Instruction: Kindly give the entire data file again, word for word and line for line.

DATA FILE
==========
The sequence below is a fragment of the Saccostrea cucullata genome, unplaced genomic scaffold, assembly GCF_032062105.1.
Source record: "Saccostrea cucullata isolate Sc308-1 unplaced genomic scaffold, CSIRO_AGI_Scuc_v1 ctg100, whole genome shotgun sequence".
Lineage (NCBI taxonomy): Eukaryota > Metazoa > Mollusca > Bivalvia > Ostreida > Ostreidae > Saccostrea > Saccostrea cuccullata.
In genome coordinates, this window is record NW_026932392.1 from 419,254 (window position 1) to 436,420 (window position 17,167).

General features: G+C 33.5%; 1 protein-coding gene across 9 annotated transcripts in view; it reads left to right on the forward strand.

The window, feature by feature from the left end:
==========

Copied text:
The sequence below is a fragment of the Saccostrea cucullata genome, unplaced genomic scaffold, assembly GCF_032062105.1.
Source record: "Saccostrea cucullata isolate Sc308-1 unplaced genomic scaffold, CSIRO_AGI_Scuc_v1 ctg100, whole genome shotgun sequence".
Lineage (NCBI taxonomy): Eukaryota > Metazoa > Mollusca > Bivalvia > Ostreida > Ostreidae > Saccostrea > Saccostrea cuccullata.
In genome coordinates, this window is record NW_026932392.1 from 419,254 (window position 1) to 436,420 (window position 17,167).

General features: G+C 33.5%; 1 protein-coding gene across 9 annotated transcripts in view; it reads left to right on the forward strand.

The window, feature by feature from the left end: